Imagine being able to look ahead
Matthew Cumber is managing director of Countrywide Surveying Services
The world continues to change at pace around us. Imagine travelling back to this date in 2020 and having the timeline for the next 12 months laid out in front of you.
It would be a terrifying prospect and you could be forgiven for thinking that it had been lifted from a Hollywood disaster movie – I’m looking at you Contagion.
The property and mortgage markets have always proved to be fast paced, but recent times have been akin to a whirlwind.
Thankfully, this is slowing somewhat, allowing the government to assess and act on two major issues which have impacted housing, valuations and surveying in recent times.
At the beginning of 2021, the government announced major reforms to English property law, giving around 4.5 million leaseholders the right to extend their leases to 990 years with zero ground rents.
It has also pledged to promote commonhold tenure as the default tenure for the future.
These policy changes come as part of the biggest reforms to English property law for 40 years.
These changes mean that any leaseholder who chooses to extend their lease on their home will no longer pay any ground rent to the freeholder, enabling those who dream of fully owning their home to do so without cumbersome bureaucracy and additional, unnecessary and unfair expenses.
For some leaseholders, these changes could save them thousands, to tens of thousands of pounds.
These are positive and much needed measures which help protect leaseholders. Transparency is key around leasehold properties and the more clarity potential buyers and existing homeowners have, the better for all concerned.
This is an issue which has generated huge amounts of column inches and concern across the industry.
With this in mind, it was encouraging see Housing Secretary Robert Jenrick unveil a five-point plan in an effort to provide reassurance to homeowners and extend further confidence across the housing market.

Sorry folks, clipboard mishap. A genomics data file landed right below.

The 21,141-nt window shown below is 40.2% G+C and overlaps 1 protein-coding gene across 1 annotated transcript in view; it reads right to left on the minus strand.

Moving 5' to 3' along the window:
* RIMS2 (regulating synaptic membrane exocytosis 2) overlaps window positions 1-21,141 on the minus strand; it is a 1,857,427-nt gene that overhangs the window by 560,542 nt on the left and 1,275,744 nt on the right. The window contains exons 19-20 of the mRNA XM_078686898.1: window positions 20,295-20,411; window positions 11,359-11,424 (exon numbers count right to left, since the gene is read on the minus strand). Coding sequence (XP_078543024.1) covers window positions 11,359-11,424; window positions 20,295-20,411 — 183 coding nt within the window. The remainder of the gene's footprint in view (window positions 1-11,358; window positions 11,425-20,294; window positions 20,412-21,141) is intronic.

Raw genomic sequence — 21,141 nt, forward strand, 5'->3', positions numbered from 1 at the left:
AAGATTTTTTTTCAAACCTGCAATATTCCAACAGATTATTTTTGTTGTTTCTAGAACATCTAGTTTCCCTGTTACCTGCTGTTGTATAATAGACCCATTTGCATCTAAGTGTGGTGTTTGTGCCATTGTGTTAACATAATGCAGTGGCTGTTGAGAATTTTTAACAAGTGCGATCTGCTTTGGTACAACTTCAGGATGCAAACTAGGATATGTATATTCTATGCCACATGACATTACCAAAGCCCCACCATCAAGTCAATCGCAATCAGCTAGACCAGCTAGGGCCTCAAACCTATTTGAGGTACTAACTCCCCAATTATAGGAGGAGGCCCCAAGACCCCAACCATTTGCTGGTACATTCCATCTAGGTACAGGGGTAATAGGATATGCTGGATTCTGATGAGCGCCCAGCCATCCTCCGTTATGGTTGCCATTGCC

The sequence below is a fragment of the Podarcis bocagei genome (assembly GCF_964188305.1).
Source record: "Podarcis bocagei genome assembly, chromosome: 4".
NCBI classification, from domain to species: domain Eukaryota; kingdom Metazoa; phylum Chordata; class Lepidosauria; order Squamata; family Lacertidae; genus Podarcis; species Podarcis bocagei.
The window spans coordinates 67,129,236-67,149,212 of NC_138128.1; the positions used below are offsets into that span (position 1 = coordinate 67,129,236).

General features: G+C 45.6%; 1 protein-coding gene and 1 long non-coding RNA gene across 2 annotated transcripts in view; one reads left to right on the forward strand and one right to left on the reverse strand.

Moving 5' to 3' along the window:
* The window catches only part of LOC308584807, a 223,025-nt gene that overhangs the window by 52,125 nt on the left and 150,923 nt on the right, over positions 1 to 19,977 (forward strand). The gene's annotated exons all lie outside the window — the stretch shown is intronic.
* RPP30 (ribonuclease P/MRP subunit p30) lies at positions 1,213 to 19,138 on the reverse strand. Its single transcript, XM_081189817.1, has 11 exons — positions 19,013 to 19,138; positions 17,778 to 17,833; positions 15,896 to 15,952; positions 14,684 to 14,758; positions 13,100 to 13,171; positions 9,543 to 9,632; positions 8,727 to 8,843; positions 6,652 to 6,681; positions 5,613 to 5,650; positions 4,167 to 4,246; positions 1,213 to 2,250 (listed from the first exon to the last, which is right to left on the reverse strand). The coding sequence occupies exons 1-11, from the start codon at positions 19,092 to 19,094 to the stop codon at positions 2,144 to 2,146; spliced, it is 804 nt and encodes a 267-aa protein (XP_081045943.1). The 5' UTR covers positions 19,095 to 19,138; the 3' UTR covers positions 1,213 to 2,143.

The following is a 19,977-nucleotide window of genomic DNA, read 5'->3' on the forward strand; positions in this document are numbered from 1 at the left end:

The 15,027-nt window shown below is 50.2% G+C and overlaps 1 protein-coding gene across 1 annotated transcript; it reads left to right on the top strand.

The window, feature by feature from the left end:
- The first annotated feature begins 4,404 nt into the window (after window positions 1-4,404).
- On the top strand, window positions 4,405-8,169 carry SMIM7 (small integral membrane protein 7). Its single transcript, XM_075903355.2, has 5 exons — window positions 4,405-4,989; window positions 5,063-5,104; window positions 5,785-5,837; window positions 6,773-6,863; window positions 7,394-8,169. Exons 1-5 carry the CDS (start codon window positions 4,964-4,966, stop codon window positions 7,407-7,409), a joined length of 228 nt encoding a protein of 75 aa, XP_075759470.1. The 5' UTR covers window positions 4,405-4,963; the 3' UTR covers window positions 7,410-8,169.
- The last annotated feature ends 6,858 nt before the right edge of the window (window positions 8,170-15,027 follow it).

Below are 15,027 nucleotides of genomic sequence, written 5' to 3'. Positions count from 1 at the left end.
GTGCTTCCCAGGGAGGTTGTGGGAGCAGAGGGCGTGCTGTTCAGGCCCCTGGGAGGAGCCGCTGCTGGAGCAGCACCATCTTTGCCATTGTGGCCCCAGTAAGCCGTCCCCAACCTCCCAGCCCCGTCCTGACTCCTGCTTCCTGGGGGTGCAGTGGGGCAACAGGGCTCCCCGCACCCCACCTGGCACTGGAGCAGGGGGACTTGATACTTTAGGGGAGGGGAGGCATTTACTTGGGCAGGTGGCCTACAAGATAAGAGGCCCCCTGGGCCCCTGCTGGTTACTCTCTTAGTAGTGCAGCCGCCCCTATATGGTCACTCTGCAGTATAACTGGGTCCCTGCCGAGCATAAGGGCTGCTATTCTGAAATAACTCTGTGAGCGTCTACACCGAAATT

With an unprecedented £5bn investment in building safety, the Housing Secretary confirmed to the House of Commons that the government will fully fund the cost of replacing unsafe cladding for all leaseholders in residential buildings 18 metres (6 storeys) and over in England.
This will ensure funding is targeted at the highest risk buildings in line with longstanding independent expert advice and evidence, with Home Office analysis of fire and rescue service statistics showing buildings between 18 and 30 metres are four times as likely to suffer a fire with fatalities or serious casualties than apartment buildings in general.
Lower-rise buildings, with a lower risk to safety, will gain new protection from the costs of cladding removal with a new scheme offered to buildings between 11 and 18 metres.
This will pay for cladding removal – where it is needed – through a long-term, low interest, government-backed financing arrangement.
Under the scheme, no leaseholder will ever pay more than £50 a month towards the removal of unsafe cladding.
This, in theory, will provide reassurance and security to leaseholders, and mortgage providers can be confident that where cladding removal is needed, properties will be worth lending against.
However, the devil is in the detail and despite the announcement from the government being timely, there are still numerous factors to resolve and barriers to overcome before this thorny issue is brought to a satisfactory conclusion.
This is why we have announced recently the first of our monthly webinars, which will be on cladding to help inform all parties of the current situation following the government’s policy.
As important as these areas are – and they really are – these still represent two components of what remains a complex surveying marketplace.
As such, it’s up to service providers like Countrywide Surveying Services to continue innovating, developing new initiatives and providing advisers, lenders and consumers with better options to help them on their homebuying journey.
Integral to this is providing our people with the ability to collate property-related information more effectively and enable them to make informed decisions remotely, and this is where we will continue focusing our attention in Q1 and beyond.